A random sampling of the Collective’s black-and-white printed calendars of the ’80s reveals an experimental smorgasbord: premieres of features by Yvonne Rainer and Wayne Wang, Nan Goldin’s slide show The Ballad of Sexual Dependency, a tribute to Felix the Cat creator Otto Messmer, Super-8 films commissioned to respond to U.S. intervention in Nicaragua, in-person screenings with avant-gardists like Paul Sharits and Warren Sonbert.
The physical flexibility of the space was a hallmark. “I remember seeing video,” recalls Jeff Preiss of the Orchard Gallery. Video projection hadn’t yet become the norm, so “the theater was flanked by television monitors. It was almost like seeing a movie on an airplane.” Mark McElhatten, the Collective’s program director in its final days, recalls a show by filmmaker Esther Shatavsky, who “pretty much moved her whole living room into the space” to create a special environment for her screening. But the Collective also hosted the fledgling new independent-cinema crowd—Jim Jarmusch, Susan Seidelman, Todd Haynes, and Gordon herself—at a time when no line separated the avant-garde from feature filmmaking. “The Mudd Club was one block away,” says Gordon. “The convergence of art, music, and film downtown was very important. People went from the Mudd Club to the Kitchen to the Collective to the Wooster group.”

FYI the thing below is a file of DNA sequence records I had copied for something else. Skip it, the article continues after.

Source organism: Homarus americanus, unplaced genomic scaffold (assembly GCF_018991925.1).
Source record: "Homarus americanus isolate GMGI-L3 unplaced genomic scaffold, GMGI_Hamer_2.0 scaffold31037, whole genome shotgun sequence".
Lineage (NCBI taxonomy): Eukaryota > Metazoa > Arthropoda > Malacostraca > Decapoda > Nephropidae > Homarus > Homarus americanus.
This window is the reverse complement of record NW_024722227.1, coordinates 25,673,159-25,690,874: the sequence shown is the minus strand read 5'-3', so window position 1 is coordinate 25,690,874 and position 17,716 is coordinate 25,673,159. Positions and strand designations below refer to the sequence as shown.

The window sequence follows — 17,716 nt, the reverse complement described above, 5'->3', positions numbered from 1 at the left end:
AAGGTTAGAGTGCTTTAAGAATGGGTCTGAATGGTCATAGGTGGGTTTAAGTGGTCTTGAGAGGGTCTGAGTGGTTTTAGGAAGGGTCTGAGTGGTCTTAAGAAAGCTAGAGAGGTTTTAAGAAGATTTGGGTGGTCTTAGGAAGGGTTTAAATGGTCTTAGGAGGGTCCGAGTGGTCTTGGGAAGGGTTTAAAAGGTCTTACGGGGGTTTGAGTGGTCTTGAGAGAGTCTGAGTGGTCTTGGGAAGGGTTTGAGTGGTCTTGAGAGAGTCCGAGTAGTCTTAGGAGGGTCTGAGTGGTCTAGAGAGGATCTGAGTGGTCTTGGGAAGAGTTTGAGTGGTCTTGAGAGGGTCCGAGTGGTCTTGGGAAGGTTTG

As to why the Collective ended, accounts vary. “There were a lot of philosophical differences about what direction it should take,” says McElhatten. Rent rose sharply in the late ’80s; the Collective scrambled to find another space nearby. It suffered a rash of break-ins. The group moved to extend programming to seven nights a week, but later canceled whole seasons. “The real crisis was when a letter came saying that the NEA was defunding the Collective.” And as indie film commercialized, some apparently saw the Collective’s rough-and-ready outlook as past its prime. “There is something in a name, and the Collective for Living Cinema’s is irrevocably dated,” film critic Amy Taubin sniffed in the Voice in 1989, noting that any director with an eye on distribution might no longer choose to premiere at such a bohemian venue.